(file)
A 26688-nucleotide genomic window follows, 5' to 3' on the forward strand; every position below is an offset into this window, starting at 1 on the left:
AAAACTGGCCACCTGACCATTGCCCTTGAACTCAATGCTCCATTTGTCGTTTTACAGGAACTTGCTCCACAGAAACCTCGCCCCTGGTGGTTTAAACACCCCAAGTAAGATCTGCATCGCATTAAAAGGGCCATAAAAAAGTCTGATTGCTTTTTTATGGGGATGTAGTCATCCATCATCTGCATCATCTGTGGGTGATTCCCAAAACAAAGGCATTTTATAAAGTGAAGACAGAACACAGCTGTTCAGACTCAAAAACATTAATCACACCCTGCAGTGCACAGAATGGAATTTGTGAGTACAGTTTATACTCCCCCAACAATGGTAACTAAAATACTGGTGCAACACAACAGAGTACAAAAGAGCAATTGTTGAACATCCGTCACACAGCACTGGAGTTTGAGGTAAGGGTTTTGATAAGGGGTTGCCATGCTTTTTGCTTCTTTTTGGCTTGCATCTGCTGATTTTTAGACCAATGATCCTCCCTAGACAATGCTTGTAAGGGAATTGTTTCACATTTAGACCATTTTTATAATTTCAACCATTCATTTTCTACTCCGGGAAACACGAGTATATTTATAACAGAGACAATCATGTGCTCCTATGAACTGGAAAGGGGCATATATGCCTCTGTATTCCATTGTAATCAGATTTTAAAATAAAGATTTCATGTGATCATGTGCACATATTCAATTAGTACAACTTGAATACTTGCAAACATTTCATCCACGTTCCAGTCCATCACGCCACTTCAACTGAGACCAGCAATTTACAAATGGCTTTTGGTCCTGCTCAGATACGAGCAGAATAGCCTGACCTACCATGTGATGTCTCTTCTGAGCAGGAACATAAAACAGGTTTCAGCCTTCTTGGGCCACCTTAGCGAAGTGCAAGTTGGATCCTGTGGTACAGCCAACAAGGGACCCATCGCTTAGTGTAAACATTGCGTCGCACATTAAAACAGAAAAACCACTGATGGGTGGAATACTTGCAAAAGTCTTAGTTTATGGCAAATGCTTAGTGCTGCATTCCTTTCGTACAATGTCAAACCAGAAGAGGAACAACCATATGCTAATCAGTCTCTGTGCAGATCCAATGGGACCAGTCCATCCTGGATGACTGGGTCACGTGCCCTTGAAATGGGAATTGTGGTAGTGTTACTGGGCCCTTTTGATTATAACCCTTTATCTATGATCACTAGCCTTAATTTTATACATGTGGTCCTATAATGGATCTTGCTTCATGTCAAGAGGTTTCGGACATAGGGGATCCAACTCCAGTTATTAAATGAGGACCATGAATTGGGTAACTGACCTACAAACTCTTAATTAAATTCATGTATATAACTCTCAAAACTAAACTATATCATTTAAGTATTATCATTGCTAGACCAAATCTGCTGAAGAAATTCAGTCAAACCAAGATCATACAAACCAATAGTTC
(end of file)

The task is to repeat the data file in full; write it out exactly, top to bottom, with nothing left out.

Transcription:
A 26688-nucleotide genomic window follows, 5' to 3' on the forward strand; every position below is an offset into this window, starting at 1 on the left:
AAAACTGGCCACCTGACCATTGCCCTTGAACTCAATGCTCCATTTGTCGTTTTACAGGAACTTGCTCCACAGAAACCTCGCCCCTGGTGGTTTAAACACCCCAAGTAAGATCTGCATCGCATTAAAAGGGCCATAAAAAAGTCTGATTGCTTTTTTATGGGGATGTAGTCATCCATCATCTGCATCATCTGTGGGTGATTCCCAAAACAAAGGCATTTTATAAAGTGAAGACAGAACACAGCTGTTCAGACTCAAAAACATTAATCACACCCTGCAGTGCACAGAATGGAATTTGTGAGTACAGTTTATACTCCCCCAACAATGGTAACTAAAATACTGGTGCAACACAACAGAGTACAAAAGAGCAATTGTTGAACATCCGTCACACAGCACTGGAGTTTGAGGTAAGGGTTTTGATAAGGGGTTGCCATGCTTTTTGCTTCTTTTTGGCTTGCATCTGCTGATTTTTAGACCAATGATCCTCCCTAGACAATGCTTGTAAGGGAATTGTTTCACATTTAGACCATTTTTATAATTTCAACCATTCATTTTCTACTCCGGGAAACACGAGTATATTTATAACAGAGACAATCATGTGCTCCTATGAACTGGAAAGGGGCATATATGCCTCTGTATTCCATTGTAATCAGATTTTAAAATAAAGATTTCATGTGATCATGTGCACATATTCAATTAGTACAACTTGAATACTTGCAAACATTTCATCCACGTTCCAGTCCATCACGCCACTTCAACTGAGACCAGCAATTTACAAATGGCTTTTGGTCCTGCTCAGATACGAGCAGAATAGCCTGACCTACCATGTGATGTCTCTTCTGAGCAGGAACATAAAACAGGTTTCAGCCTTCTTGGGCCACCTTAGCGAAGTGCAAGTTGGATCCTGTGGTACAGCCAACAAGGGACCCATCGCTTAGTGTAAACATTGCGTCGCACATTAAAACAGAAAAACCACTGATGGGTGGAATACTTGCAAAAGTCTTAGTTTATGGCAAATGCTTAGTGCTGCATTCCTTTCGTACAATGTCAAACCAGAAGAGGAACAACCATATGCTAATCAGTCTCTGTGCAGATCCAATGGGACCAGTCCATCCTGGATGACTGGGTCACGTGCCCTTGAAATGGGAATTGTGGTAGTGTTACTGGGCCCTTTTGATTATAACCCTTTATCTATGATCACTAGCCTTAATTTTATACATGTGGTCCTATAATGGATCTTGCTTCATGTCAAGAGGTTTCGGACATAGGGGATCCAACTCCAGTTATTAAATGAGGACCATGAATTGGGTAACTGACCTACAAACTCTTAATTAAATTCATGTATATAACTCTCAAAACTAAACTATATCATTTAAGTATTATCATTGCTAGACCAAATCTGCTGAAGAAATTCAGTCAAACCAAGATCATACAAACCAATAGTTC